European momentum for photovoltaics
At a time when the question of energy is more than ever at the heart of national sovereignty issues, we are delighted that the European Union has decided to react forcefully through the existing framework offered by the Green Deal.
The #RePowerEU plan presented by the European Commission gives a place of honor to renewable energies, putting solar energy back in the spotlight. The Commission sets the goal of “more than 320 GW of solar photovoltaic energy by 2025, more than double the current level” and 600 GW in 2030.
We share this ambition, but we believe that it must be accompanied by a strategy for dealing with international competition in the sector. It would be counterproductive to shift our energy dependence from Russia to China, the leading supplier of solar panels, and the move from hydrocarbons to metals will require a clear and immediate strategy, lest we risk facing a shortage before the end of the decade.
The launch last Friday of the “Important Project of Common European Interest” (#IPCEI) for PV to mobilize Member States to support the European PV industry and its international competitiveness is a step in the right direction.
We also welcome the proposed regulation to require Member States to install solar panels on all “public and commercial buildings with a floor area of more than 250 m2” and on all new residential buildings by 2030.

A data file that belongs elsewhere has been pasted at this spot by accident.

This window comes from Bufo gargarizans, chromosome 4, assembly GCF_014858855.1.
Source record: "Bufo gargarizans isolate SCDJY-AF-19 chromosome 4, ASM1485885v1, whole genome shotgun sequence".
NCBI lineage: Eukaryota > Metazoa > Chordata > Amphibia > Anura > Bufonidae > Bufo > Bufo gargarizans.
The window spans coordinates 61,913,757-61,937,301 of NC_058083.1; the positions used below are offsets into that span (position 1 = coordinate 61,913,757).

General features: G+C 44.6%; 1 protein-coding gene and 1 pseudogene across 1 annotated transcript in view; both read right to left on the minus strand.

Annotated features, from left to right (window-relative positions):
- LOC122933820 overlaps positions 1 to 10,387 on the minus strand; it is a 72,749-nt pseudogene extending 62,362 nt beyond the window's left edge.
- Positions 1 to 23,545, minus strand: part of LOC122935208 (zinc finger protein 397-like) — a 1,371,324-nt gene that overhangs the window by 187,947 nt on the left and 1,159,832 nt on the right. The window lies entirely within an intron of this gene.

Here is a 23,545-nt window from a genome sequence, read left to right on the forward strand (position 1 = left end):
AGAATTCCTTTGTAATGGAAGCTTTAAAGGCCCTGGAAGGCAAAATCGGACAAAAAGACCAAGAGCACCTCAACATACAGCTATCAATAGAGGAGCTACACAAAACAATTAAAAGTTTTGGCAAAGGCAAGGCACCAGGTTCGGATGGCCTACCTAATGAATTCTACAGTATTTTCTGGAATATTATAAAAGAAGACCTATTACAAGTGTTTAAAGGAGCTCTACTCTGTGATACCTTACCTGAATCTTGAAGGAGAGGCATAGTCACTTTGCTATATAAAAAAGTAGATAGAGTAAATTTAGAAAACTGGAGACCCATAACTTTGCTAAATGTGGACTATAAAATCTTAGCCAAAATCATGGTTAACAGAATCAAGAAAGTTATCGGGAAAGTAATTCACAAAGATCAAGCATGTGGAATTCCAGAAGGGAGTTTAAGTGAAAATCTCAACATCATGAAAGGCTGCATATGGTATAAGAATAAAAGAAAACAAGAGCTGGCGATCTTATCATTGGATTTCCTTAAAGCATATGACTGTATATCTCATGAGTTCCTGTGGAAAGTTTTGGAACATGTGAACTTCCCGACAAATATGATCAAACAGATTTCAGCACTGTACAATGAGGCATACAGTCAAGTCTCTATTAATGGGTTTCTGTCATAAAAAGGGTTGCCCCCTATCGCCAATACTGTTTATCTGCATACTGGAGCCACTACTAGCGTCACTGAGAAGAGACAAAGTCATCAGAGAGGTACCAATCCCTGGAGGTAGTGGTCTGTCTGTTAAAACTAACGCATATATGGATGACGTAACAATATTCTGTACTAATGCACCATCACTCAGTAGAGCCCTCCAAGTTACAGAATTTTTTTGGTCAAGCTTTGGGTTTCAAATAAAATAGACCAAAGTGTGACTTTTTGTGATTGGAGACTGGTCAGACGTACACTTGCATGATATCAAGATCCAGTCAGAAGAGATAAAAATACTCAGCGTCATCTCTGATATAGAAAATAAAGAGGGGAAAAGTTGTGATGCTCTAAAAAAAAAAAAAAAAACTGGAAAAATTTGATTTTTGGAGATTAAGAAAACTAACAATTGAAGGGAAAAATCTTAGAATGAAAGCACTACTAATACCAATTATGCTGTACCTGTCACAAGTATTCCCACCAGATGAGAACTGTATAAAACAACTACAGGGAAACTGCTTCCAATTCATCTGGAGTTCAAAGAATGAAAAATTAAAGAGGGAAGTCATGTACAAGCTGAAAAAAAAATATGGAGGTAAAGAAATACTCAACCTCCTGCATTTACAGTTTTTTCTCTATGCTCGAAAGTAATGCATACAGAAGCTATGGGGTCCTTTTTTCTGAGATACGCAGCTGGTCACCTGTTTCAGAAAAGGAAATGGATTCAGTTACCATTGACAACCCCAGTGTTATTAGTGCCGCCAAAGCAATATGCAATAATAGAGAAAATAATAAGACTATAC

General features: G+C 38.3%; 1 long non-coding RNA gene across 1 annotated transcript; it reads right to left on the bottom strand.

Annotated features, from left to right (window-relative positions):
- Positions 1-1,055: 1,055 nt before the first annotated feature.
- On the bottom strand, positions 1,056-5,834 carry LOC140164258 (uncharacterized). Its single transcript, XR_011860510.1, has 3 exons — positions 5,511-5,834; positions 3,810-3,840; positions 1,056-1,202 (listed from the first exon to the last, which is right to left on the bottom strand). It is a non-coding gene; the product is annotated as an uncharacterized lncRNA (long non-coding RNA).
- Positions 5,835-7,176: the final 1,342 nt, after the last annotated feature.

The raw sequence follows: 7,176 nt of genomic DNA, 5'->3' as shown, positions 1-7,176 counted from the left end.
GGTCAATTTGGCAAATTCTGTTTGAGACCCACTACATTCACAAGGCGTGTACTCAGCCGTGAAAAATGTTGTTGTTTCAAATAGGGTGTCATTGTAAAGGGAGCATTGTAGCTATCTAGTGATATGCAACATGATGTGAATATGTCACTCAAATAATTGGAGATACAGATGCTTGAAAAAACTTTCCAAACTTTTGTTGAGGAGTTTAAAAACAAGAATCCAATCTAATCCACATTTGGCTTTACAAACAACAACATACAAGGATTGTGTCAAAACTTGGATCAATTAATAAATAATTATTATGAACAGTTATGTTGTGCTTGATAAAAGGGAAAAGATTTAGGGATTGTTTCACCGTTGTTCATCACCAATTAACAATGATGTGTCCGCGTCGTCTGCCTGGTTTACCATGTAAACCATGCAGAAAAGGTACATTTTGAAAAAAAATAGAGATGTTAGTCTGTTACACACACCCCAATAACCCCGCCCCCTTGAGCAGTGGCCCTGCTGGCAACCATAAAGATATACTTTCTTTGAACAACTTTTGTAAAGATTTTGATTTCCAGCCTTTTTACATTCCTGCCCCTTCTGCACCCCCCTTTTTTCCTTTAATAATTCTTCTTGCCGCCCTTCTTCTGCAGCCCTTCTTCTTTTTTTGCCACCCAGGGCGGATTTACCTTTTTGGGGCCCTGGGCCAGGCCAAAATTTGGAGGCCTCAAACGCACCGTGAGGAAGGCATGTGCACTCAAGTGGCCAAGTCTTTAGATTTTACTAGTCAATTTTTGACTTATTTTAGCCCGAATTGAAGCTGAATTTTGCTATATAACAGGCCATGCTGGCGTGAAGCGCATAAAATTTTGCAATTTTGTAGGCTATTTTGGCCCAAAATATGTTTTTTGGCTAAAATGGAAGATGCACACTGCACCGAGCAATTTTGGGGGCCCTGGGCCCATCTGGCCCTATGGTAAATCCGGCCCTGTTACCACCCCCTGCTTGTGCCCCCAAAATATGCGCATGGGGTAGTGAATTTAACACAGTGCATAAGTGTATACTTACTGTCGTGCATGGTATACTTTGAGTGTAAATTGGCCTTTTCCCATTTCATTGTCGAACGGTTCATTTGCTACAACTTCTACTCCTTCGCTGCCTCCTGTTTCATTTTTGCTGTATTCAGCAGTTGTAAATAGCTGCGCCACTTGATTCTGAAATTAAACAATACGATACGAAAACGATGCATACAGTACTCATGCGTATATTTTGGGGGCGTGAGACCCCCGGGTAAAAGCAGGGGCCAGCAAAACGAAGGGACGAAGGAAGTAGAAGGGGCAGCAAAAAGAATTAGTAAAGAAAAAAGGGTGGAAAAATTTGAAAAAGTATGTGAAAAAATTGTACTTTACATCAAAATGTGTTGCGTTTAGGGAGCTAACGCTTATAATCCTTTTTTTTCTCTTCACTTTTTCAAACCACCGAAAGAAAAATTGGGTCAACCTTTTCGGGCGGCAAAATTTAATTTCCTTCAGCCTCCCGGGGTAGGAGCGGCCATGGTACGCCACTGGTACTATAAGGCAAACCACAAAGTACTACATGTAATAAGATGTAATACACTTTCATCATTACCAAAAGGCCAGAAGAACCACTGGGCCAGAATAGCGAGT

These positions taken by the EU are part of a context that is generally favorable to the sector:
- The Green Deal aiming for carbon neutrality for Europe by 2050
- The European Solar Initiative (ESI) with the objective of producing 20 GW of PV in Europe by 2025
- The inclusion of PV in the list of industries “at risk of strategic dependence”
There is still a long way to go, but all these initiatives validate the vision we have always had for the evolution of the sector and our goal of producing 20 GW of photovoltaic panels by 2030 – integrating the entire value chain, from ingot to module, wafer to cell.